I don’t know about you, but sometimes I think I am a character in some kind of Sims game, and we all live in a collective illusion. Occasionally you see glitches in the Matrix, like when you pull up at the lights, and there are three other red Golfs next to you. Whatever God or Monster currently controlling us has decided to shake things up. When the health service is particularly on its knees, it unleashes a wave of lurgy to make things more interesting.
Our Christmas was pretty grim. On Christmas Day junior got the bug and was puking, the wife got it last Wednesday, and I got it last Friday. There seem to be many bugs going around but we got the 24-hour one where you have nausea, headache, and generally feel terrible. It does seem to pass after a day, but you are very tired for a few days afterwards. As I type this, I have developed some kind of congestion thing to go along with the tiredness.
Almost every Christmas event we had arranged had to be cancelled as friends and family fell like dominos to the lurgy or Covid. It has been a tough few years, and a wave of sickness is just what we don’t need.
My unscientific Twitter poll showed that nearly half of people had some kind of sickness over Christmas.
Where you struck down with the lurgy over Christmas? Wild lot of bugs going around. Brian
— Slugger O'Toole (@SluggerOToole) December 30, 2022
Of course, winter bugs are nothing new but what does seem to have changed is the lack of common sense in the public of how to treat these illnesses. Chatting with nurses and doctors, they say it is astonishing how many people are pitching up to A&E or their GP surgery with the most minor of symptoms. ‘I woke up with a cough or headache’. Instead of doing the sensible thing and sitting on the sofa watching the new Jack Ryan series on Prime, they decide the best course of action is to sit in A&E or their GP surgery for several hours, spreading all their germs around the place.
Worse are the people who cart their sick kids out in the cold to sit for hours only to be told the obvious – give them some Calpol, plop them on a sofa with a blanket around them and let them watch nonstop Peppa Pig till they feel better.
People are becoming increasingly demanding and impatient – ‘fix me now!’ Most things go away on their own but they don’t want to hear it. They want magic pills, cough bottles, antibiotics etc. We are no longer citizens, we are customers, and we demand you fix our problems right now, or we are calling the manager.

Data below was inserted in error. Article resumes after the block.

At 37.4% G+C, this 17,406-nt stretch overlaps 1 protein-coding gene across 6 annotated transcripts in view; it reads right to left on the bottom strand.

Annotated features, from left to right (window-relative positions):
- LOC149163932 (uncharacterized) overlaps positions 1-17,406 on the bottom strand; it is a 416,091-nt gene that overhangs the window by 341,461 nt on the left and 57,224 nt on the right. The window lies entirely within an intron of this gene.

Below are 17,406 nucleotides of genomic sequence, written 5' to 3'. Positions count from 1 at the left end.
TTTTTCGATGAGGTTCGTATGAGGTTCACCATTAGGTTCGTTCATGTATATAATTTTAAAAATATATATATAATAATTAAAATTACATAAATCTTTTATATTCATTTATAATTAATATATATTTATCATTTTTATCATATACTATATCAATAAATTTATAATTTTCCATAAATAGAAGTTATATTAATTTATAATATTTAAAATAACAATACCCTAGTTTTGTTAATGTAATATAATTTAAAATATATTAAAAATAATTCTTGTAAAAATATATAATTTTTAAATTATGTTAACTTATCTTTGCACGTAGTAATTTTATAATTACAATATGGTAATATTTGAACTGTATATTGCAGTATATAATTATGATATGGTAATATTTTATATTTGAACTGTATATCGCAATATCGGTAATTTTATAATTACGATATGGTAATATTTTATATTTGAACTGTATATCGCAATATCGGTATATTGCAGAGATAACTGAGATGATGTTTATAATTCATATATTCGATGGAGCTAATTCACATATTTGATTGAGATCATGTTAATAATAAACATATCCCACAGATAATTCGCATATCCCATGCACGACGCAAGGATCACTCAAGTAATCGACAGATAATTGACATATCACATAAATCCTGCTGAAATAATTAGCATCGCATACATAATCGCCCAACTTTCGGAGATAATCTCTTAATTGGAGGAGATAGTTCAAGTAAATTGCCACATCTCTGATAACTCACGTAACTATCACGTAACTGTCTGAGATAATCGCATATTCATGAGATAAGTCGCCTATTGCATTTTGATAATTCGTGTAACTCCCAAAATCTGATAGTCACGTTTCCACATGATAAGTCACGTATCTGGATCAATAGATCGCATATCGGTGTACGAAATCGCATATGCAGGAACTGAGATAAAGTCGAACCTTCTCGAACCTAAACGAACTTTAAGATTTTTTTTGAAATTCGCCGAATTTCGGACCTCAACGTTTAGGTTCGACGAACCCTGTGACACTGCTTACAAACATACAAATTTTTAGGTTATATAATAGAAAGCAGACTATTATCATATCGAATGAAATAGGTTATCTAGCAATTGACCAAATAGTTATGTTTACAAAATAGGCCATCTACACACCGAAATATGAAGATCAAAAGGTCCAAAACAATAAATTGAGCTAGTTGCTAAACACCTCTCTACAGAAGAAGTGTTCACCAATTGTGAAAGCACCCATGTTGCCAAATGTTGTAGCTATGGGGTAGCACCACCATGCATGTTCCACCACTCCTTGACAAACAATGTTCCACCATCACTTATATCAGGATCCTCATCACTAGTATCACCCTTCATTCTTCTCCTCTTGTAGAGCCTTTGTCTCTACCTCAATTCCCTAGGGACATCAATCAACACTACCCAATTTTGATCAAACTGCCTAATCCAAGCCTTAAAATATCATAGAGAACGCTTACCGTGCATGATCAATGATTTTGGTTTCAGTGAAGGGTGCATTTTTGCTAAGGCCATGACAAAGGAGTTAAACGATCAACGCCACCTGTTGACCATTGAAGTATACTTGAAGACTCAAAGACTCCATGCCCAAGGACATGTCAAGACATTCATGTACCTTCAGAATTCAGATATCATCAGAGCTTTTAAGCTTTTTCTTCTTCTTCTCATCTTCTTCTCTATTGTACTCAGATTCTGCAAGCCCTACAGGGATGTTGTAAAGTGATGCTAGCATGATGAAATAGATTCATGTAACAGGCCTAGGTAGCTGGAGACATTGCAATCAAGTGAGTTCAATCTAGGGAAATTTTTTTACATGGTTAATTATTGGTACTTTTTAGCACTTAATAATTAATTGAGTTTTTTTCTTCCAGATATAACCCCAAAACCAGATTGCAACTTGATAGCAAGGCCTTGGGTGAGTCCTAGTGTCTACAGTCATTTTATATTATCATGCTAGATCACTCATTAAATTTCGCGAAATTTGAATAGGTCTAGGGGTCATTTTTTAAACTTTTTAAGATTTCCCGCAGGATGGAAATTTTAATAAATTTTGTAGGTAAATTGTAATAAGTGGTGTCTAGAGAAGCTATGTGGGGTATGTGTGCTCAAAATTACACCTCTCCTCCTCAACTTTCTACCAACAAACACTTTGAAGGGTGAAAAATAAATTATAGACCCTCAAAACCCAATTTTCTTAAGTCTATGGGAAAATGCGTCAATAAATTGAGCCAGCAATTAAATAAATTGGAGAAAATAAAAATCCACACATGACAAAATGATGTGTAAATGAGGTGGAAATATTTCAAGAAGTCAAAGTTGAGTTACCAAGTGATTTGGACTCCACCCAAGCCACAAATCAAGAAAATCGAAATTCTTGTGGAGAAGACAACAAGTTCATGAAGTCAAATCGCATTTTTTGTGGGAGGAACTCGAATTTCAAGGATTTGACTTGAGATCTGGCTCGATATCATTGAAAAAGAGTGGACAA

The cynical response is that some people are just selfish, impatient eijits but it is important to be charitable and consider how we ended up in this position.
Media: The media have done a great job of scaring that absolute bejeesus out of us all. The extensive coverage of the tragic Strep A deaths pushed many already stressed-out parents over the edge. Now every time their child coughs, they are on the phone to their GP. Doctors will tell you people are primarily looking for reassurance, and who can blame them? The issue is when you have 300 parents looking for reassurance, this can soon swamp already overstretched health services.
Education: At times, I marvel at the ability of our education system to churn out citizens devoid of any useful skills at all. We don’t teach kids how to cook, understand a credit card agreement, how a washing machine works, the basic elements of swordsmanship (ok, not exactly a crucial skill in the modern world, but teenagers would love it). Worst of all, we seem to teach them nothing about exercise or health. Why is first aid not taught in schools? Knowing how to do the Heimlich manoeuvre is a lot more useful than knowing the tributaries of the Nile Delta.
Ultimately we have done a terrible job of instilling a sense of agency and self-confidence in people to trust their own instincts. People no longer trust their own decisions and need to be validated by an ‘expert’.
The government also does a terrible job of communicating advice to the public. We need something like the Party Election Broadcasts: there should be a friendly, good-looking, reassuring GP on the TV and Radio after the news who explains the various bugs that are going around and advises people on how to treat them. These videos also need to be put on social media.
Ultimately the critical phrase is reassurance. No one wants to hear a doctor telling you they have never seen your symptoms before; you will immediately assume you have something terrible and are not long for this world. But if the doctor pats your arm and tells you there is a lot of it going around and you will be fine in a few hours, you can go on your merry way, comfortable in the fact that you have avoided the reaper for another day.
Instead of doctors having to tell 100,000 individual patients they will be fine, we should use mass media to give the same message.
Stay well, and remember this too shall pass.
PS: Dr Google really should be the first call for most people. The NHS site also has excellent advice for most conditions. Locally we have NI Direct but I think the NHS site is better. Decongestants don’t work, for me coffee works well. Cough Medicines don’t work, honey is a simple alternative. Antibiotics do not work for viral infections such as colds and flu, and most coughs. Ultimately our bodies do a great job of fixing themselves, so patience and rest are the most important things. When you do feel better, take a shower, get dressed and get out for some air – it will perk you up.
I help to manage Slugger by taking care of the site as well as running our live events. My background is in business, marketing and IT. My politics tend towards middle-of-the-road pragmatism, I am not a member of any political party. Oddly for a member of the Slugger team, I am not that interested in daily politics, preferring to write about big ideas in society. When not stuck in front of a screen, I am a parkrun Run Director.